Control strategies

Mentally healthy workplaces: Resources for management

Types of control strategies

What is a primary control strategy?

Primary controls are aimed at the organisation and workforce. They are implemented before hazards or harm to health are present. They are the most effective control measures and should always be considered before anything else. Where it is not reasonably practicable to eliminate risks, the remaining risks are addressed by secondary and tertiary controls.

What is a secondary control strategy?

Secondary controls are implemented at the workforce level with the aim of intervening early to reduce harm to health (e.g. introduction of an employee counselling service, adjusting workloads).

When are tertiary control strategies used?

Tertiary controls are implemented if there has been harm to health. The aim is to restore or improve the worker’s mental health so they are able to return to work and a healthy state of functioning.

It is important that, so far as is reasonably practicable, workers returning to work from illness or injury are not exposed to psychosocial hazards and risk factors that may affect their recovery. A risk management approach helps prevent further harm, and supports successful return-to-work programs. Investment in the return-to-work process encourages early reporting, early intervention, and supports recovery.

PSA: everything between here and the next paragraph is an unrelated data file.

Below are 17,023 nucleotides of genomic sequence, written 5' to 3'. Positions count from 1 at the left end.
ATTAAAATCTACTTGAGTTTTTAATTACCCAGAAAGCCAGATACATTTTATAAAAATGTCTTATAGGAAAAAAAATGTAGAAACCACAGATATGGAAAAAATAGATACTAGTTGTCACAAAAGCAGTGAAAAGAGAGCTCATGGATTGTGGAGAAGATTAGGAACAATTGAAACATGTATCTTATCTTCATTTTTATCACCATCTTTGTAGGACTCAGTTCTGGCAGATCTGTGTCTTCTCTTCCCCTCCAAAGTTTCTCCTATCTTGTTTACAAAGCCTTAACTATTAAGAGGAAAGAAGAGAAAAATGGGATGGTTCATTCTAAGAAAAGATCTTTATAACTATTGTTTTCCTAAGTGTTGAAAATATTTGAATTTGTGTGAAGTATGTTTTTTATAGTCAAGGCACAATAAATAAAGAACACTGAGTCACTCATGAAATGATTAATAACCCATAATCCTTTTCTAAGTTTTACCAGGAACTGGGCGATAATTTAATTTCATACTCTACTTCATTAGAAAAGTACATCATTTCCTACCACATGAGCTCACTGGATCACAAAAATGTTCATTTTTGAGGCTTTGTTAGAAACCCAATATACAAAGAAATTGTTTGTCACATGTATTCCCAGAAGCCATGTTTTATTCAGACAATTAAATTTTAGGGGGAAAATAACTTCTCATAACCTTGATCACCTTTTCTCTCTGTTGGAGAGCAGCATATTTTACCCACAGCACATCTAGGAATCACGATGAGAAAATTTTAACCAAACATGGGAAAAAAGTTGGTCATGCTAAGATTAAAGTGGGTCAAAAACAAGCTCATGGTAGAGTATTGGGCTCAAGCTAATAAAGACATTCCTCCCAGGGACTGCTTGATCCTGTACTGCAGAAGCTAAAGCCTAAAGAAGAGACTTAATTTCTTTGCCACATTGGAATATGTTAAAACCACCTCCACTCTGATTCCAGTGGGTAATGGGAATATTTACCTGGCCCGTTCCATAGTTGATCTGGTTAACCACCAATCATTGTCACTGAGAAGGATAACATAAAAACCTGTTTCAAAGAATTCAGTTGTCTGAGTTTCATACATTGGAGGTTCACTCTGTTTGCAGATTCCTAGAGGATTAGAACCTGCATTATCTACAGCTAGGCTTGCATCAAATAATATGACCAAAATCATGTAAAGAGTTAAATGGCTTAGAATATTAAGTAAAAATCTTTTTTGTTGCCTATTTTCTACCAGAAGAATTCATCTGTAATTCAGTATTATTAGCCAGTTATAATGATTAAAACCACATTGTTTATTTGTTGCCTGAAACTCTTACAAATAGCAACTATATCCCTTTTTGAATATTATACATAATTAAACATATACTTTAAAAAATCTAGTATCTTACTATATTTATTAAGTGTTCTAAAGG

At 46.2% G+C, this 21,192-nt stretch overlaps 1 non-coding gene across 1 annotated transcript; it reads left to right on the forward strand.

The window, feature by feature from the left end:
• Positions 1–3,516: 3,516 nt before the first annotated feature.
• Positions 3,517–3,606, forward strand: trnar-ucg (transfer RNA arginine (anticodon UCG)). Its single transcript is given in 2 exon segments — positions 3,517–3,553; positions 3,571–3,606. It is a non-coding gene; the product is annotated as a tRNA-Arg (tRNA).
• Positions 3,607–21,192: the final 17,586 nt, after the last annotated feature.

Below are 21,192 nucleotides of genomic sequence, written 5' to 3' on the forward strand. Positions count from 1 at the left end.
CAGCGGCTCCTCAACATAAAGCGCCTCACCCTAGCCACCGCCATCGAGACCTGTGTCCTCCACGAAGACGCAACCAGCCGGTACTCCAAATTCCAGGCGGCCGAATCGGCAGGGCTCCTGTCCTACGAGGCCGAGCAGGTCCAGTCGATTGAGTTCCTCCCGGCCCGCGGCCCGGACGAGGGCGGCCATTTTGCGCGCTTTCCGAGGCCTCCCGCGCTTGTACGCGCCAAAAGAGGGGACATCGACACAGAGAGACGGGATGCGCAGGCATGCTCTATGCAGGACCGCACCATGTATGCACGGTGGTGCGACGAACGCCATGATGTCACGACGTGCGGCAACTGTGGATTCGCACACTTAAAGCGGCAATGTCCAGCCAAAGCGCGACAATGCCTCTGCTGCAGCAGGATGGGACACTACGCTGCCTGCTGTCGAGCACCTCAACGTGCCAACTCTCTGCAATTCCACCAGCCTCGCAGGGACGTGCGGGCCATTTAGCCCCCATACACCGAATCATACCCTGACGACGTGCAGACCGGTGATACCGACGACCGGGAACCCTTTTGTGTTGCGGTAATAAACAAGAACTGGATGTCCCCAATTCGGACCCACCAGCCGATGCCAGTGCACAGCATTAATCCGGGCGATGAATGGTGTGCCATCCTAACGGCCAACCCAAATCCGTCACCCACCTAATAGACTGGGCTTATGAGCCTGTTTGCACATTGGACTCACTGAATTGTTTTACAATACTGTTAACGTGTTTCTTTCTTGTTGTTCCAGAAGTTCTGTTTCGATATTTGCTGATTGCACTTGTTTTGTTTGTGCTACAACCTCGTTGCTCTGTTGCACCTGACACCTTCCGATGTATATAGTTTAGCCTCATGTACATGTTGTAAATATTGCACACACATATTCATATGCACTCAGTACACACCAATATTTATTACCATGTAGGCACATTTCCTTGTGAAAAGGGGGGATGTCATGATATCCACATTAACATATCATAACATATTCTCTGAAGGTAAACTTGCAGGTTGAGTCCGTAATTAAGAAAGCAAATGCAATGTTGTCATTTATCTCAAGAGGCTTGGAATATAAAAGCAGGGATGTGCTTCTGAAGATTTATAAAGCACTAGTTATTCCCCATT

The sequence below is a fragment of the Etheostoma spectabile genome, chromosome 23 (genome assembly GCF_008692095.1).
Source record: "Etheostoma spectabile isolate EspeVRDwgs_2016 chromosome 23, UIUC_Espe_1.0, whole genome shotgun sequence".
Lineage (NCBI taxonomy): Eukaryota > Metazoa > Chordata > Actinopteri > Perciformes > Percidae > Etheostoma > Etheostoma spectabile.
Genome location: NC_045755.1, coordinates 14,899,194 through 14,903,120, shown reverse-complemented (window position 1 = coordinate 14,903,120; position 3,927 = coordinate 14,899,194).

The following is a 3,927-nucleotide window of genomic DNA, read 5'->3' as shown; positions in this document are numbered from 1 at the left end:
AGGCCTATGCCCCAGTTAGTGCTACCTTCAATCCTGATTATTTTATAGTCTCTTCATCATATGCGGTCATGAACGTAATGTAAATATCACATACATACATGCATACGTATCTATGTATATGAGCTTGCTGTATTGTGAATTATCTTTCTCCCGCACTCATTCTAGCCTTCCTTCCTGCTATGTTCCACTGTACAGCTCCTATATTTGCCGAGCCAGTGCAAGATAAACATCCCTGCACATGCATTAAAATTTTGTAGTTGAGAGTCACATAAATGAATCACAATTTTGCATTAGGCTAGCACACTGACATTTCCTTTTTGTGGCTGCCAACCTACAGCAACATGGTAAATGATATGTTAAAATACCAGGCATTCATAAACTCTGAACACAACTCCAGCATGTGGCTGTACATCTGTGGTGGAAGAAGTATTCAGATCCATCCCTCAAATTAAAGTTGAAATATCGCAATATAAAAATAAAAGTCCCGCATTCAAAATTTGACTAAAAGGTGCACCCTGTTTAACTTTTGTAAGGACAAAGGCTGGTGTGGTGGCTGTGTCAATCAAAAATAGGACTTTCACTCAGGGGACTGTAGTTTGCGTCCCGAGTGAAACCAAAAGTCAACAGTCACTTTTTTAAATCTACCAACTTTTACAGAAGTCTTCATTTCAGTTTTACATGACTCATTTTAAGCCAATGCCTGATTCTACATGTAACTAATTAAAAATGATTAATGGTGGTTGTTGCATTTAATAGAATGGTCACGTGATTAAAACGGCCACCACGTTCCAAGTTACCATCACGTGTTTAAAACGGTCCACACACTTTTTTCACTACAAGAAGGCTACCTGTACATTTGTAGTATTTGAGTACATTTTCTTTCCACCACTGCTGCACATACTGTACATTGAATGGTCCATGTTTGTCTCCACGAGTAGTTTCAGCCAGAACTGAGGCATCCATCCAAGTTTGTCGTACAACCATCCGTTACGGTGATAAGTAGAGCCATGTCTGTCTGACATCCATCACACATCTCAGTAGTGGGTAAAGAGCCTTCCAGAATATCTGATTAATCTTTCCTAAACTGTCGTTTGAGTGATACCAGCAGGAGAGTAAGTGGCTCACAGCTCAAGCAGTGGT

Application of control strategies

Primary controls are the most effective and reliable form of control, followed by secondary and tertiary controls.

This diagram shows how psychosocial risk factors and exposure to psychosocial hazards can affect mental and physical health, and when organisations may apply control strategies to help establish and maintain mentally healthy workplaces.

Examples of controls


Enable workers to increase control over, and improve, their health

  • Promote positive mental health and resilience and reduce stigma using a range of social and environmental actions (e.g. educational programs, policies, environmental improvements, campaigns, pre-employment information about work and living conditions for workers and families) to:
  • create supportive environments that enhance healthy attitudes and skills, and destigmatise mental health conditions